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The 2018 Winter Olympics are in full swing in PyeongChang, South Korea and Team USA has been taking home the golds! You’ve probably heard of the Paralympics, the international Olympic tournament for physically-impaired athletes. But did you know there is also an official Olympic tournament specifically for deaf athletes? It’s called the Deaflympics and you can read all about them below!

Deaflympics: The Beginning

The Deaflympics were originally called the “International Games for the Deaf” and the first games were held in Paris in 1924. This was the first international sporting event held for athletes with a disability. The games were organized by deaf Frenchman Eugene Rubens-Alcais, who previously founded France’s sports federation for the deaf and mute. There were nine participating countries with 148 athletes who excelled in road cycling, diving, football, shooting, swimming, and tennis.

In 1996, the name changed to “World Games for the Deaf,” and then changed again in 2001 to “Deaflympics.” The games are held every two years and alternate Summer and Winter games.

Deaflympics Now

The most recent Deaflympics Games were held in July 2017 and hosted by Turkey. Over three thousand athletes from 97 countries participated in the games. Russia ruled the games, taking home a total of 199 medals, including 85 gold. Team USA came in tenth place, with only 16 medals. However, the US holds a total of 1,003 Summer Deaflympics medals since the inception of the games, the most of any country.

The 2015 Winter Deaflympics was hosted in Russia with 336 athletes from 27 countries. The Winter games have less events than the Summer ones, and Russia dominated with a total of 30 medals. The US has hosted the Deaflympic Games twice, once in Washington D.C. and once in Los Angeles.

Deaflympic Athletes

To qualify for the games, athletes must have hearing loss of at least 55db in one ear. The use of hearing aids and cochlear implants are not allowed during competition, in order to keep the playing field level. The athletes in the Deaflympics also have a greater age range than Olympic athletes—the oldest medalist in the history of the games was nearly 76 years old, and the youngest medalist was 12!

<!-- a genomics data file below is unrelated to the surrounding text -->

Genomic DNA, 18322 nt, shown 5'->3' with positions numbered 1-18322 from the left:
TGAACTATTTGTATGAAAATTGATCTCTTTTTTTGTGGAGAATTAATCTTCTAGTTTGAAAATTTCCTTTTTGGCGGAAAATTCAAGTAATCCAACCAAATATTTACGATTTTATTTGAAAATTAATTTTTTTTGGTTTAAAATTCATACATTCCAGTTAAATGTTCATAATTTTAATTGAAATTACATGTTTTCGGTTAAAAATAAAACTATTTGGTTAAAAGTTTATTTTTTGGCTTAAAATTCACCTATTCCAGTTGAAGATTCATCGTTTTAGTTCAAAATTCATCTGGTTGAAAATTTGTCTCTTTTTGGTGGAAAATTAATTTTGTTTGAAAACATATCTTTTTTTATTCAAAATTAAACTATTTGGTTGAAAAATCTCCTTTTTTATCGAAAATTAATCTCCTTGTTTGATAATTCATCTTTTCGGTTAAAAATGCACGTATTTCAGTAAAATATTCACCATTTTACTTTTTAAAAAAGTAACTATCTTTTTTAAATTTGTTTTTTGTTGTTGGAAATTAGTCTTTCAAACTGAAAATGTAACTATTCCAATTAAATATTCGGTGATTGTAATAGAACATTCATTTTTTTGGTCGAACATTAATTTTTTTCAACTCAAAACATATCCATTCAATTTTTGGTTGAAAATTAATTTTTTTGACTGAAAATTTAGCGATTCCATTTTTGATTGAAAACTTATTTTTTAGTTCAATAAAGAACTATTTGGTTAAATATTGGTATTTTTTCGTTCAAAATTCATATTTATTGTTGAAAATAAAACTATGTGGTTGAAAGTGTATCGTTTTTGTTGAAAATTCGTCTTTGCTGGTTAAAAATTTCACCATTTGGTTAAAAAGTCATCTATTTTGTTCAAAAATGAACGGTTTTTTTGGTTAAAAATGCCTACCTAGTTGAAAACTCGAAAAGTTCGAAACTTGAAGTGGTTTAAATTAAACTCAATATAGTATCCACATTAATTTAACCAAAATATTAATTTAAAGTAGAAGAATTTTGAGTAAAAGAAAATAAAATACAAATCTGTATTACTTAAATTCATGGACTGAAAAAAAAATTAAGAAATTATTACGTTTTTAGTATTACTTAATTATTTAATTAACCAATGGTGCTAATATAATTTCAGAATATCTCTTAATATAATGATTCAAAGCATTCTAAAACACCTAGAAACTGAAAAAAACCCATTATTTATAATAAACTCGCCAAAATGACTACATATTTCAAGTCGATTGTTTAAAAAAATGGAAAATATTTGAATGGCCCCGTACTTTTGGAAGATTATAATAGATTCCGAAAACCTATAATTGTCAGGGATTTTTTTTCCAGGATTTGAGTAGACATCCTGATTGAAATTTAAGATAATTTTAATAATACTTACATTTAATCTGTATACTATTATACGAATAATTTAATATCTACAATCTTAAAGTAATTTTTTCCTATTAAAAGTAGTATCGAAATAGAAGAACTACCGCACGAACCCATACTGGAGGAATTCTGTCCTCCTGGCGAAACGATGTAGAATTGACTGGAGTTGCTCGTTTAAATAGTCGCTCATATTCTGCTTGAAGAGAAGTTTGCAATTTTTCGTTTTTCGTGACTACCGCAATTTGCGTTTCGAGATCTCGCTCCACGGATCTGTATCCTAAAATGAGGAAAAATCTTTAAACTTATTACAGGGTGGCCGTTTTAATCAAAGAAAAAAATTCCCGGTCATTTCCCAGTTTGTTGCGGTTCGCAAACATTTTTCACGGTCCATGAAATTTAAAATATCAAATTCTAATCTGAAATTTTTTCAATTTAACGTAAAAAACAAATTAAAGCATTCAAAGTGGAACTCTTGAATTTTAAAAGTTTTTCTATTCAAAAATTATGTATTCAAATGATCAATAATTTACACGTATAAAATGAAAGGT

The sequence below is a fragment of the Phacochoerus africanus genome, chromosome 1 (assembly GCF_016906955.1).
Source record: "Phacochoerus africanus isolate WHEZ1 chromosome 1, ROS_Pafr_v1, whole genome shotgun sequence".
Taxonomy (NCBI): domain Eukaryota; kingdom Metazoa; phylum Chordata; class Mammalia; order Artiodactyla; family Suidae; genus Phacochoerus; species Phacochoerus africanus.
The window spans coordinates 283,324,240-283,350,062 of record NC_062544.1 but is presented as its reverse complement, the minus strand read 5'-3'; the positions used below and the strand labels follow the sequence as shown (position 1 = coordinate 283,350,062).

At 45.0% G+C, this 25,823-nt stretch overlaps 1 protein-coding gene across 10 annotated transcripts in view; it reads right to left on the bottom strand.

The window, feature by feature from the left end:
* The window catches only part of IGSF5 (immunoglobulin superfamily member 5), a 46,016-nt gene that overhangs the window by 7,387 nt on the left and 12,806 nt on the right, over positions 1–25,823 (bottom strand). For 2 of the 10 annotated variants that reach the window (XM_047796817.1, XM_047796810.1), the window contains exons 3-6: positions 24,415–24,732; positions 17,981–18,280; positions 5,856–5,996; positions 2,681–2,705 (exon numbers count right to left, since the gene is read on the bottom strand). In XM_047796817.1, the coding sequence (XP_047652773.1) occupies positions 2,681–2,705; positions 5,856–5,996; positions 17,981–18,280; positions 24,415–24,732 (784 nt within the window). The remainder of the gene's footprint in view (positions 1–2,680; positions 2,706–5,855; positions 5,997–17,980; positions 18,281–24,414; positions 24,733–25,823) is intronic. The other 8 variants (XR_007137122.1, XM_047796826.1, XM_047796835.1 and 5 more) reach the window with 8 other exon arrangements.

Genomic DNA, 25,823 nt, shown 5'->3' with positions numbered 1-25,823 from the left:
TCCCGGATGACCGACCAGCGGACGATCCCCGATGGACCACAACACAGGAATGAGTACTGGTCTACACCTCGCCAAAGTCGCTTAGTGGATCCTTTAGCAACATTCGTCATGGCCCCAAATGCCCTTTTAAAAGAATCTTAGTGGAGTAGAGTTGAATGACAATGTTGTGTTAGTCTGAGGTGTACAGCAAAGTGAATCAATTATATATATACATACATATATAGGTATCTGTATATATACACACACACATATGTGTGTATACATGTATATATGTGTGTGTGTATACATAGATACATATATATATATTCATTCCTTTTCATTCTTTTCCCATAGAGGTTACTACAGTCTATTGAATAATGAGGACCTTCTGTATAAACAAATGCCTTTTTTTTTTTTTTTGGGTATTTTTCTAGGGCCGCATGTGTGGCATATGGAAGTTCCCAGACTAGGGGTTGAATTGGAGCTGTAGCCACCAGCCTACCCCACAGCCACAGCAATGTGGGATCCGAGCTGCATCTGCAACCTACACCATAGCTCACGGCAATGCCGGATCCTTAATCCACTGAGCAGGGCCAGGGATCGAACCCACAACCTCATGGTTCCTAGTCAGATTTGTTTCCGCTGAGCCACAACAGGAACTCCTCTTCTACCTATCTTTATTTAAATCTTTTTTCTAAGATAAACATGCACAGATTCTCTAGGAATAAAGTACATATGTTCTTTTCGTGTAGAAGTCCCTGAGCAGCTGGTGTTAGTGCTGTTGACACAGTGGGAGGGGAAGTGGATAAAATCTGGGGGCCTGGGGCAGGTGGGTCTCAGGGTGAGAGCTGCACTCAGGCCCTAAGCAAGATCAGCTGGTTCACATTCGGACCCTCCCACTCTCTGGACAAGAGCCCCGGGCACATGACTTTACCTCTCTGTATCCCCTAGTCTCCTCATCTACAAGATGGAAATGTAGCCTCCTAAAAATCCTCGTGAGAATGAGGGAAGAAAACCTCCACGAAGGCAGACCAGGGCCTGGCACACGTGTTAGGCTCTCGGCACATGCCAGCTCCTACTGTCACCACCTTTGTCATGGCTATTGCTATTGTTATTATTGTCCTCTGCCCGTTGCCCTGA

Deaflympics vs. Olympics

Besides the obvious, how do the Deaflympics differ from the Olympics? There are several differences in the way the games are run. The Deaflympic referees don’t use whistles; instead they use flags. On the track, races are started by a light rather than the sound of a pistol. In addition, spectators watching the games often wave with both hands to cheer their athletes on, rather than yelling or clapping.

Test Your Hearing For Free

However, the Deaflympics make sure not to alter the rules of sports in any way. All of the events are played the same way they are at the Olympics (unlike the Paralympics, which does have different rules and regulations). In 2001, the International Committee of Sports of the Deaf published a statement about the future direction of the games and included this significant quote:

“[…] the rules for playing each sport are not altered in any way for the deaf participants. This fact distinguishes Deaf sport from sports played by other groups of people with disabilities. Deaf people are not disabled in any manner except communication—and this is only a disability when a deaf person is in a situation where hearing and speech are the primary means of communication. Deaf people consider themselves a culturally distinct minority group and it is for cultural reasons that the Deaflympics exists. That is, culture and not ability to play a game is the factor central to deaf people having the Deaflympics. Deaf people want to be among others who are deaf and talk in sign language.”


By: Elena McPhillips